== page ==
Shortlisted for the Center for Fiction First Novel Prize * Longlisted for the PEN/Hemingway Award * National Book Foundation "5 Under 35" Honoree
Named a Best Book of the Year by Debutiful, the New Yorker, the San Francisco Chronicle, Electric Literature, and Our Culture
"A darkly sensuous tale of awakening that will quietly engulf you in flames."—Ling Ma, author of Severance
When the unnamed narrator of Little Rabbit first meets the choreographer at an artists’ residency in Maine, it’s not a match. She finds him loud, conceited, domineering. He thinks her serious, guarded, always running away to write. But when he reappears in her life in Boston and invites her to his dance company’s performance, she’s compelled to attend. Their interaction at the show sets off a summer of expanding her own body’s boundaries: She follows the choreographer to his home in the Berkshires, to his apartment in New York, and into submission during sex. Her body learns to obediently follow his, and his desires quickly become inextricable from her pleasure. This must be happiness, right?
Back in Boston, her roommate Annie’s skepticism amplifies her own doubts about these heady weekend retreats. What does it mean for a queer young woman to partner with an older man, for a fledgling artist to partner with an established one? Is she following her own agency, or is she merely following him? Does falling in love mean eviscerating yourself?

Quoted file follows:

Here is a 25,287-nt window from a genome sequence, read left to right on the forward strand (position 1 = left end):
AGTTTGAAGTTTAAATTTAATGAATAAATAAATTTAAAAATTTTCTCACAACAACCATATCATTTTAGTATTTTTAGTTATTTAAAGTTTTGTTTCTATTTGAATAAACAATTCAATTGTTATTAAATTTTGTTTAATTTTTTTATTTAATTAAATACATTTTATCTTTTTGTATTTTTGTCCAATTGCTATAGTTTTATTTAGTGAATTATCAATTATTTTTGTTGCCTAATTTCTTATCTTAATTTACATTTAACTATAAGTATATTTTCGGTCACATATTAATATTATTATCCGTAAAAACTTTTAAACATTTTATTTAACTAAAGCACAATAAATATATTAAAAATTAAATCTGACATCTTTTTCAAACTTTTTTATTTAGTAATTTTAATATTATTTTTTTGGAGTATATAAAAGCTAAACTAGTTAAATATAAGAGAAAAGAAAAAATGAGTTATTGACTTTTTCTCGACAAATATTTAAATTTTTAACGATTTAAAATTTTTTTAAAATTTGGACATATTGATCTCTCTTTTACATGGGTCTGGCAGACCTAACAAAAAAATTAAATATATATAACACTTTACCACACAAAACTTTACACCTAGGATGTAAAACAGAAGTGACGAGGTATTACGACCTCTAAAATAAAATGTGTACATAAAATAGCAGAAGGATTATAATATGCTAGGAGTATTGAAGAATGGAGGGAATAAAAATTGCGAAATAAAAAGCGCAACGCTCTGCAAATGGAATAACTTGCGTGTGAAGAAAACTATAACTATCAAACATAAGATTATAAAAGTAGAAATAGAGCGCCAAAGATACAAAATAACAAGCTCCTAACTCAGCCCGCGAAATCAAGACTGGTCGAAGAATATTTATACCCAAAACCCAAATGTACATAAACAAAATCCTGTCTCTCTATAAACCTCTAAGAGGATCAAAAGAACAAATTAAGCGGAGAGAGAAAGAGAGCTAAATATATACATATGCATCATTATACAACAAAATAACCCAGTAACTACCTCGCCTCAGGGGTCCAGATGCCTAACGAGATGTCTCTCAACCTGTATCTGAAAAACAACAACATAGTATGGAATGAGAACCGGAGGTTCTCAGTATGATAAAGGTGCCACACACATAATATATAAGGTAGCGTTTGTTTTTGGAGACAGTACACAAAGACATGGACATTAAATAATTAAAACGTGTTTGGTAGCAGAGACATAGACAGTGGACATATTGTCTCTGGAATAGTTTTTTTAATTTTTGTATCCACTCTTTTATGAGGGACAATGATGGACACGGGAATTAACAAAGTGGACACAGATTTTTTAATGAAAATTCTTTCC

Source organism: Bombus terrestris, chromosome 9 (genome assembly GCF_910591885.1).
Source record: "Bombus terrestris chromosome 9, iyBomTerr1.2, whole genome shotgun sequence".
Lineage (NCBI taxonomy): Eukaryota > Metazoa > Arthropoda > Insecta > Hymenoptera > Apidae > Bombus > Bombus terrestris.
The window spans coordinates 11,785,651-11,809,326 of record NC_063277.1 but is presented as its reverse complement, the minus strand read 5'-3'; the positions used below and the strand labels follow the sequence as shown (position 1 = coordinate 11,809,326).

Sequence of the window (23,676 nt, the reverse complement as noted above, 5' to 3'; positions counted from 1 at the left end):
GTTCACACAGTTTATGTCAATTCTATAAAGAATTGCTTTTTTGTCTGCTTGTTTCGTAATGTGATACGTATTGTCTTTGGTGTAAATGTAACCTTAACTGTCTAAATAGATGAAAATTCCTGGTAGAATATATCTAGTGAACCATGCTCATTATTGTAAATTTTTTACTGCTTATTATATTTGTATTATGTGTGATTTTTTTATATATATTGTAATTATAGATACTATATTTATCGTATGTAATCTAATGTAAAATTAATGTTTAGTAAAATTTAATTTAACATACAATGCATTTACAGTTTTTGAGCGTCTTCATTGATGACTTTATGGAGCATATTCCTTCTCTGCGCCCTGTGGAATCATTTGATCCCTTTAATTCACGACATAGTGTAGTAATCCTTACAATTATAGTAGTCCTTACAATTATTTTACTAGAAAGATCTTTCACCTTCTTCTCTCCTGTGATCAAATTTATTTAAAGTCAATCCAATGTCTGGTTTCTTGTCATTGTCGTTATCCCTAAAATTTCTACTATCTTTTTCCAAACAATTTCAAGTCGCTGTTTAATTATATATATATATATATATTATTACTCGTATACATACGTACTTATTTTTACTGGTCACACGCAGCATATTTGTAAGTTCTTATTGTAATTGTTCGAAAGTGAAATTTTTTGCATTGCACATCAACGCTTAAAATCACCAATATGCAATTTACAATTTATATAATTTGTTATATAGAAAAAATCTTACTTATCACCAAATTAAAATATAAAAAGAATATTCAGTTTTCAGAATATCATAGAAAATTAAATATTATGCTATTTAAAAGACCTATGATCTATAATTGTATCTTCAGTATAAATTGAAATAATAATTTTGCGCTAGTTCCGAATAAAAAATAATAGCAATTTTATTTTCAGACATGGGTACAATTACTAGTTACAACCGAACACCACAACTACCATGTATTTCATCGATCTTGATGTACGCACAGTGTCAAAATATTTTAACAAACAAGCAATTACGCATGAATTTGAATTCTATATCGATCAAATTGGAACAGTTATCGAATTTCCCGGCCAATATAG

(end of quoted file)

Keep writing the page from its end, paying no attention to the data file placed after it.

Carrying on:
Combining the sticky sexual politics of Luster with the dizzying, perceptive intimacy of Cleanness, Little Rabbit is a wholly new kind of coming-of-age story about lust, punishment, artistic drive, and desires that defy the hard-won boundaries of the self.
“It's the first great novel of the summer.” —Debutiful
“A sweetly shocking novel exploring identity, love, lust, friendship, art, pain and possession.” —Ms.
“Like a modern queer feminist Story of O, this nuanced exploration of desire and the unseen dance between the lover and the beloved sucks you into its lush, yet precisely-rendered reality, one edged with ambiguity regarding possession and power, perception and identity.” —Electric Literature
“Alyssa Songsiridej's Little Rabbit shocked me. It tells truths about sex, the self, and art-making that I'd never seen on the page or even known the words to think before. It's bold, frightening, and magnificent, a work deserving of this honor and many more.” —Julia Phillips, Vulture
“A worthy contemplation of sexual politics, revealing how losing and finding yourself do not have to be mutually exclusive.” —Claire Kohda, New York Times Book Review
“It's the sexiest book we've read in a long time…a seductive, deeply complex exploration of power and agency, and lust and love. It rushes through you and leaves you stunned.” —goop
“[. . .] explores power dynamics and kink within an unexpected relationship with riveting nuance…Little Rabbit arrives at just the right time, serving as a fearless inquiry into the power of bodies and intimacy.” —Observer
“A darkly sensuous tale of awakening that will quietly engulf you in flames.” —Ling Ma, author of SEVERANCE